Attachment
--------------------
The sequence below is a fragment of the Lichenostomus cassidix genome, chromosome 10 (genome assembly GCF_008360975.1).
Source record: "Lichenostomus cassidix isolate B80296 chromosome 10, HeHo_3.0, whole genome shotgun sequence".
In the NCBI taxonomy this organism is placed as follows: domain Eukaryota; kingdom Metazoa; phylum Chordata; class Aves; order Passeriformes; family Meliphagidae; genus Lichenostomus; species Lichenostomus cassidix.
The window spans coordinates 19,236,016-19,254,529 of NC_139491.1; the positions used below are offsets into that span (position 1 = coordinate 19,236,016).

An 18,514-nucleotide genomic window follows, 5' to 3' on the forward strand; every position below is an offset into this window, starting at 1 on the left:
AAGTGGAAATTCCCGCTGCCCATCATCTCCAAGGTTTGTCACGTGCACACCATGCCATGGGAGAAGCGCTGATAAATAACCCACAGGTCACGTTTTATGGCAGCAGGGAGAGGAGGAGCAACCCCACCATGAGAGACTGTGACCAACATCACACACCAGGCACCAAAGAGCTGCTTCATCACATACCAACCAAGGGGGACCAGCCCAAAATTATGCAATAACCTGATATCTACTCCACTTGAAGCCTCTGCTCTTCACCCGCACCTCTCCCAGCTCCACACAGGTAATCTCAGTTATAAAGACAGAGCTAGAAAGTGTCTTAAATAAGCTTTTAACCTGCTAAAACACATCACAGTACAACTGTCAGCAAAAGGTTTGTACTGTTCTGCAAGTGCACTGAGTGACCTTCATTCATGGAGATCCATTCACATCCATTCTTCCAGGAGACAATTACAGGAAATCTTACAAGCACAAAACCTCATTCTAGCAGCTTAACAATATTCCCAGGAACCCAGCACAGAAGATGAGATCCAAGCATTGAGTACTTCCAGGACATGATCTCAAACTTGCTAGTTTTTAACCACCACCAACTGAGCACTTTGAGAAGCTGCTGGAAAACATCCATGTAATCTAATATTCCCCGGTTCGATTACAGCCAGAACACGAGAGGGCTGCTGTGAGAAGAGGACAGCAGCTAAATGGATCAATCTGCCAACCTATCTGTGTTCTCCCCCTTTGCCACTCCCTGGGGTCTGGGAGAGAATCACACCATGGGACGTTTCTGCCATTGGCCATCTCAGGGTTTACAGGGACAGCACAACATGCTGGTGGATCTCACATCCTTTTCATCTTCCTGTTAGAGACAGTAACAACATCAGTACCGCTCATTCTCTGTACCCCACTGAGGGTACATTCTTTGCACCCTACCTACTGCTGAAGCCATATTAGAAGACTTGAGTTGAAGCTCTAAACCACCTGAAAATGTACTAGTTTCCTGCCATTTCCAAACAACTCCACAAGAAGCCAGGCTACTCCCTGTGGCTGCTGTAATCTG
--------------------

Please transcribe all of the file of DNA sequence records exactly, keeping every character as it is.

The sequence below is a fragment of the Lichenostomus cassidix genome, chromosome 10 (genome assembly GCF_008360975.1).
Source record: "Lichenostomus cassidix isolate B80296 chromosome 10, HeHo_3.0, whole genome shotgun sequence".
In the NCBI taxonomy this organism is placed as follows: domain Eukaryota; kingdom Metazoa; phylum Chordata; class Aves; order Passeriformes; family Meliphagidae; genus Lichenostomus; species Lichenostomus cassidix.
The window spans coordinates 19,236,016-19,254,529 of NC_139491.1; the positions used below are offsets into that span (position 1 = coordinate 19,236,016).

An 18,514-nucleotide genomic window follows, 5' to 3' on the forward strand; every position below is an offset into this window, starting at 1 on the left:
AAGTGGAAATTCCCGCTGCCCATCATCTCCAAGGTTTGTCACGTGCACACCATGCCATGGGAGAAGCGCTGATAAATAACCCACAGGTCACGTTTTATGGCAGCAGGGAGAGGAGGAGCAACCCCACCATGAGAGACTGTGACCAACATCACACACCAGGCACCAAAGAGCTGCTTCATCACATACCAACCAAGGGGGACCAGCCCAAAATTATGCAATAACCTGATATCTACTCCACTTGAAGCCTCTGCTCTTCACCCGCACCTCTCCCAGCTCCACACAGGTAATCTCAGTTATAAAGACAGAGCTAGAAAGTGTCTTAAATAAGCTTTTAACCTGCTAAAACACATCACAGTACAACTGTCAGCAAAAGGTTTGTACTGTTCTGCAAGTGCACTGAGTGACCTTCATTCATGGAGATCCATTCACATCCATTCTTCCAGGAGACAATTACAGGAAATCTTACAAGCACAAAACCTCATTCTAGCAGCTTAACAATATTCCCAGGAACCCAGCACAGAAGATGAGATCCAAGCATTGAGTACTTCCAGGACATGATCTCAAACTTGCTAGTTTTTAACCACCACCAACTGAGCACTTTGAGAAGCTGCTGGAAAACATCCATGTAATCTAATATTCCCCGGTTCGATTACAGCCAGAACACGAGAGGGCTGCTGTGAGAAGAGGACAGCAGCTAAATGGATCAATCTGCCAACCTATCTGTGTTCTCCCCCTTTGCCACTCCCTGGGGTCTGGGAGAGAATCACACCATGGGACGTTTCTGCCATTGGCCATCTCAGGGTTTACAGGGACAGCACAACATGCTGGTGGATCTCACATCCTTTTCATCTTCCTGTTAGAGACAGTAACAACATCAGTACCGCTCATTCTCTGTACCCCACTGAGGGTACATTCTTTGCACCCTACCTACTGCTGAAGCCATATTAGAAGACTTGAGTTGAAGCTCTAAACCACCTGAAAATGTACTAGTTTCCTGCCATTTCCAAACAACTCCACAAGAAGCCAGGCTACTCCCTGTGGCTGCTGTAATCTG